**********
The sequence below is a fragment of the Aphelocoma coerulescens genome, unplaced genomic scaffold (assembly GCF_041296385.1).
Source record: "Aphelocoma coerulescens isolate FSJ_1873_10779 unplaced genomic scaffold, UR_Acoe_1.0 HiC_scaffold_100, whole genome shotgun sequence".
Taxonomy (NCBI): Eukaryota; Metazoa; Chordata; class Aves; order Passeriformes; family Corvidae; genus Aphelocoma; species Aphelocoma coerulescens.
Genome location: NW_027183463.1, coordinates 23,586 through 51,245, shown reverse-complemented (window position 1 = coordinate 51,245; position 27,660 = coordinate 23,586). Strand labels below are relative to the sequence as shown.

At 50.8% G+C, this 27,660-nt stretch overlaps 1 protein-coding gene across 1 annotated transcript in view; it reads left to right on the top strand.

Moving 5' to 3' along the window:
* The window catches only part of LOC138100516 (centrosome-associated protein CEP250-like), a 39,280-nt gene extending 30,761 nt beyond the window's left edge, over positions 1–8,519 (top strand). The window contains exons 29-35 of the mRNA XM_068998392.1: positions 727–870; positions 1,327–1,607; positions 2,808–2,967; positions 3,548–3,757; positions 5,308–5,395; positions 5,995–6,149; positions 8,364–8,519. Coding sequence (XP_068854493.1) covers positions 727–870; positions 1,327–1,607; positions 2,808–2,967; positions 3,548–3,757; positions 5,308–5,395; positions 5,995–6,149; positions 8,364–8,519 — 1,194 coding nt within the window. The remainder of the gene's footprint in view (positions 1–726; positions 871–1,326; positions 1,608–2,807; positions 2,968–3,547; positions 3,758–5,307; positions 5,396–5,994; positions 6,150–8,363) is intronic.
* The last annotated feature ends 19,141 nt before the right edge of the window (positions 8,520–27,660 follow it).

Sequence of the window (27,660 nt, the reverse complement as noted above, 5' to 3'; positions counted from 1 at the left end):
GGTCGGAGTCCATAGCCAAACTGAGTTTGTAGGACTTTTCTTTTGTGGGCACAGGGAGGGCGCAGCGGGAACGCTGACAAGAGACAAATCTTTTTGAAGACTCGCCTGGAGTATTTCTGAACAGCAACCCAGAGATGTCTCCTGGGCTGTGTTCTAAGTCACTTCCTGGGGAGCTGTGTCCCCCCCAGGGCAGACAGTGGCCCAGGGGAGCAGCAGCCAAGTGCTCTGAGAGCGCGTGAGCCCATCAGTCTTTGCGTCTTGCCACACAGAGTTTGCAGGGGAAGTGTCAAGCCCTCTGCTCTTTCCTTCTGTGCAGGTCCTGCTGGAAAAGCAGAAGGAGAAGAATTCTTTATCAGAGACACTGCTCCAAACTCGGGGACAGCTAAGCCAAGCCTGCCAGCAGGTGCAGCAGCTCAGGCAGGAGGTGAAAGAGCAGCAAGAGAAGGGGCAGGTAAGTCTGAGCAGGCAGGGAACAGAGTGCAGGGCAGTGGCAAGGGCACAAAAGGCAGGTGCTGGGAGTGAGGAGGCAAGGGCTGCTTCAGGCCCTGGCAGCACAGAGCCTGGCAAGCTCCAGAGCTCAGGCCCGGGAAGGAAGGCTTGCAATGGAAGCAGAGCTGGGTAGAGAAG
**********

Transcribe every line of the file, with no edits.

The sequence below is a fragment of the Aphelocoma coerulescens genome, unplaced genomic scaffold (assembly GCF_041296385.1).
Source record: "Aphelocoma coerulescens isolate FSJ_1873_10779 unplaced genomic scaffold, UR_Acoe_1.0 HiC_scaffold_100, whole genome shotgun sequence".
Taxonomy (NCBI): Eukaryota; Metazoa; Chordata; class Aves; order Passeriformes; family Corvidae; genus Aphelocoma; species Aphelocoma coerulescens.
Genome location: NW_027183463.1, coordinates 23,586 through 51,245, shown reverse-complemented (window position 1 = coordinate 51,245; position 27,660 = coordinate 23,586). Strand labels below are relative to the sequence as shown.

At 50.8% G+C, this 27,660-nt stretch overlaps 1 protein-coding gene across 1 annotated transcript in view; it reads left to right on the top strand.

Moving 5' to 3' along the window:
* The window catches only part of LOC138100516 (centrosome-associated protein CEP250-like), a 39,280-nt gene extending 30,761 nt beyond the window's left edge, over positions 1–8,519 (top strand). The window contains exons 29-35 of the mRNA XM_068998392.1: positions 727–870; positions 1,327–1,607; positions 2,808–2,967; positions 3,548–3,757; positions 5,308–5,395; positions 5,995–6,149; positions 8,364–8,519. Coding sequence (XP_068854493.1) covers positions 727–870; positions 1,327–1,607; positions 2,808–2,967; positions 3,548–3,757; positions 5,308–5,395; positions 5,995–6,149; positions 8,364–8,519 — 1,194 coding nt within the window. The remainder of the gene's footprint in view (positions 1–726; positions 871–1,326; positions 1,608–2,807; positions 2,968–3,547; positions 3,758–5,307; positions 5,396–5,994; positions 6,150–8,363) is intronic.
* The last annotated feature ends 19,141 nt before the right edge of the window (positions 8,520–27,660 follow it).

Sequence of the window (27,660 nt, the reverse complement as noted above, 5' to 3'; positions counted from 1 at the left end):
GGTCGGAGTCCATAGCCAAACTGAGTTTGTAGGACTTTTCTTTTGTGGGCACAGGGAGGGCGCAGCGGGAACGCTGACAAGAGACAAATCTTTTTGAAGACTCGCCTGGAGTATTTCTGAACAGCAACCCAGAGATGTCTCCTGGGCTGTGTTCTAAGTCACTTCCTGGGGAGCTGTGTCCCCCCCAGGGCAGACAGTGGCCCAGGGGAGCAGCAGCCAAGTGCTCTGAGAGCGCGTGAGCCCATCAGTCTTTGCGTCTTGCCACACAGAGTTTGCAGGGGAAGTGTCAAGCCCTCTGCTCTTTCCTTCTGTGCAGGTCCTGCTGGAAAAGCAGAAGGAGAAGAATTCTTTATCAGAGACACTGCTCCAAACTCGGGGACAGCTAAGCCAAGCCTGCCAGCAGGTGCAGCAGCTCAGGCAGGAGGTGAAAGAGCAGCAAGAGAAGGGGCAGGTAAGTCTGAGCAGGCAGGGAACAGAGTGCAGGGCAGTGGCAAGGGCACAAAAGGCAGGTGCTGGGAGTGAGGAGGCAAGGGCTGCTTCAGGCCCTGGCAGCACAGAGCCTGGCAAGCTCCAGAGCTCAGGCCCGGGAAGGAAGGCTTGCAATGGAAGCAGAGCTGGGTAGAGAAG